What is a Genetic Algorithm?
“It is not the strongest species that survive, nor the most intelligent, but the ones most responsive to change.”
Says Charles Darwin. This is the basis of the genetic algorithm, which is a type of evolutionary algorithm; To adapt to the desired goal. The genetic algorithm is a method used in optimization and search problems based on evolutionary processes in nature. Its basic principle is to eliminate the weakest candidates and keep the strongest ones. It can be applied to problems in almost every field such as applied sciences, engineering, social sciences.
To briefly mention the method, each candidate solution is represented by a chromosome. The genes that make up the chromosome are the values of the candidate solution. The chromosomes in the population interact with each other to generate new generations (cross-over) and try to get closer to the target. Besides, in a process similar to evolution in nature, individuals in the population change (mutation) over time. New individuals formed as a result of these processes continue to be in the population if they are strong; otherwise, they are eliminated for the sake of not reducing the quality of the community. In this way, the genetic algorithm is terminated when the specified target is reached/approached or as a result of a certain number of iterations.
We will proceed with an easy-to-understand example to make the mentioned steps and concepts more clear. Our goal is to create a sequence of random 5 numbers, which makes 100 when added.
Representation of individuals as chromosomes
Individuals in the population are represented by the chromosome concept in biology. The genes that make up the chromosome are the features of individuals. If we adapt our problem to these concepts, a chromosome consisting of the values [1, 23, 67, 12, 52] can be seen in Figure 1.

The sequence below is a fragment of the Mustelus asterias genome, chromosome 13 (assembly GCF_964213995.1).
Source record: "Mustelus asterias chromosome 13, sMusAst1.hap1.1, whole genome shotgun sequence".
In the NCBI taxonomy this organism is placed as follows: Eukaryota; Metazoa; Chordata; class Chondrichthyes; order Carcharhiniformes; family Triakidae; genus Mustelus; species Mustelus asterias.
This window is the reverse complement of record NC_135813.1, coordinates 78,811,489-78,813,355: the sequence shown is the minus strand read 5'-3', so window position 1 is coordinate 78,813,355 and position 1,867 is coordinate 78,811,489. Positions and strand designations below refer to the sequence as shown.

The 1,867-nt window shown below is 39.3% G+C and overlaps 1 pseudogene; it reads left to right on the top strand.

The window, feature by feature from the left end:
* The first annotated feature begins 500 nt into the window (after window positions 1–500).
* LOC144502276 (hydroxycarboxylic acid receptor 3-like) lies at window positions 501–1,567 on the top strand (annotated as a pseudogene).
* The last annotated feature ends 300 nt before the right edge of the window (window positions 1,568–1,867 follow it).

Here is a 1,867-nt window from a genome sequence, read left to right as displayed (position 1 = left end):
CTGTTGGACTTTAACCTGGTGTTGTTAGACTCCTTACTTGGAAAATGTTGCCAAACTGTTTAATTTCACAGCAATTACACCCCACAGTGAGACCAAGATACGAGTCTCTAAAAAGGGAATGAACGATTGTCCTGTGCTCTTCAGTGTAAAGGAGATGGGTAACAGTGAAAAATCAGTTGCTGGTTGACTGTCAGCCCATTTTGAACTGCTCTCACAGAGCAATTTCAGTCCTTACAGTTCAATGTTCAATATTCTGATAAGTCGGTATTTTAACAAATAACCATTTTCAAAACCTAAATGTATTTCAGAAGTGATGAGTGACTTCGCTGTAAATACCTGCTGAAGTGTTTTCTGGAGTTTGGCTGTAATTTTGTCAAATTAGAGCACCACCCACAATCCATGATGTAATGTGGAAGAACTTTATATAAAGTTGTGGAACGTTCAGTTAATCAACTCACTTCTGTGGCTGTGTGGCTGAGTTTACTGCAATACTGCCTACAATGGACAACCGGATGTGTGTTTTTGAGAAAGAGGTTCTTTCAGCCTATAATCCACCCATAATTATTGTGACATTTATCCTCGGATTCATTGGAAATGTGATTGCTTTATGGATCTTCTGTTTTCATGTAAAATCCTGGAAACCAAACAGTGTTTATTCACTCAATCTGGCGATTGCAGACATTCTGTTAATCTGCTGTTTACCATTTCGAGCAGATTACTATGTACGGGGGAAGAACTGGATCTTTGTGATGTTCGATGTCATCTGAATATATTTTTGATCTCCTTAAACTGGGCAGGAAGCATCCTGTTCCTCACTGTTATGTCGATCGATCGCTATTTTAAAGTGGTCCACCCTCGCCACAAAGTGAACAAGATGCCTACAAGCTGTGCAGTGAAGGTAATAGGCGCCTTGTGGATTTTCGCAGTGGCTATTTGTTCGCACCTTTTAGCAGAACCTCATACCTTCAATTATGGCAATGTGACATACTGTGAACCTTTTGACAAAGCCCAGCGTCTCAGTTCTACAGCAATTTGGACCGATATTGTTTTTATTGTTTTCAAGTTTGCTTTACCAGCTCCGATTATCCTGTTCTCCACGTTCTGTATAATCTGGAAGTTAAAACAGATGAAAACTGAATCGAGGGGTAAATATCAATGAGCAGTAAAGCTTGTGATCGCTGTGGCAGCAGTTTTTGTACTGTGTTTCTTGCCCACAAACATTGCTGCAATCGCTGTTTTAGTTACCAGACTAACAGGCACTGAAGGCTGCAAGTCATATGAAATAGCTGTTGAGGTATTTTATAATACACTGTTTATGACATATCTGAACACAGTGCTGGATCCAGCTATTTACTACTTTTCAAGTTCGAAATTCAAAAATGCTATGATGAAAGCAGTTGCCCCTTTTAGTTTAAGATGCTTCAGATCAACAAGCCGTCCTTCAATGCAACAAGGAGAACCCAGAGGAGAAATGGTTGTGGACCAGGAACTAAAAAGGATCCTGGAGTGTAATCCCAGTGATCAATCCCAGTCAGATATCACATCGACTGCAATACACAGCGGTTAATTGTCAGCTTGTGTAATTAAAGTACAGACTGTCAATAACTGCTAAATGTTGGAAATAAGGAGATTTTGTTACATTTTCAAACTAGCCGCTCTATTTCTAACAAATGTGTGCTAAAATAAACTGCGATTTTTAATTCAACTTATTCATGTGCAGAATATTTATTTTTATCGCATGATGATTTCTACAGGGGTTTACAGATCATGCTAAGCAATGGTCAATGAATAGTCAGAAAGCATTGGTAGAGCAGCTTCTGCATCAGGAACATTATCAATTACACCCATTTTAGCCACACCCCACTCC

One of the essential steps in the genetic algorithm is the correct and efficient chromosome representation. This representation directly affects both the efficiency and success of the application.
The group of the chromosomes that will lead to the solution of the problem can be generated randomly at the beginning, or they can be created more intelligently with the logic specific to the problem. With the population created with N number of chromosomes, the model becomes ready for iteration.
How strong/successful the chromosomes (individuals) in the population are must be measured in order to understand how close we are to our goal. In this way, weak chromosomes will be eliminated, the quality of the population will increase and the probability of reaching the target will increase. The most important step in the genetic algorithm problems is to determine what the fitness value is desired to be reached and how it will be calculated. The fitness value of the chromosome in our example can be calculated as | 100–155 | -> 55. The closer the difference is to zero, the stronger that chromosome is for us.
After creating the population, the 2 selected chromosomes interact with each other to produce new chromosomes. This interaction takes place in the form of gene exchange. While our example is our second chromosome [45, 12, 8, 6, 11], these two chromosomes will change some of their genes (numbers) to form new chromosomes.
In the example, the first two genes of the first chromosome and the last two genes of the second chromosome have been replaced (Figure 2). As a result of this process, two new chromosomes with fitness values 48 and 11 are obtained from the two chromosomes with fitness values 55 and 18 (Figure 3). The altered genes can be chosen in different ways or completely at random. Similarly, different methods can be applied to choose which two chromosomes to cross. Just as one approach with a high probability of crossing the strongest chromosomes can be applied, this selection can be completely random.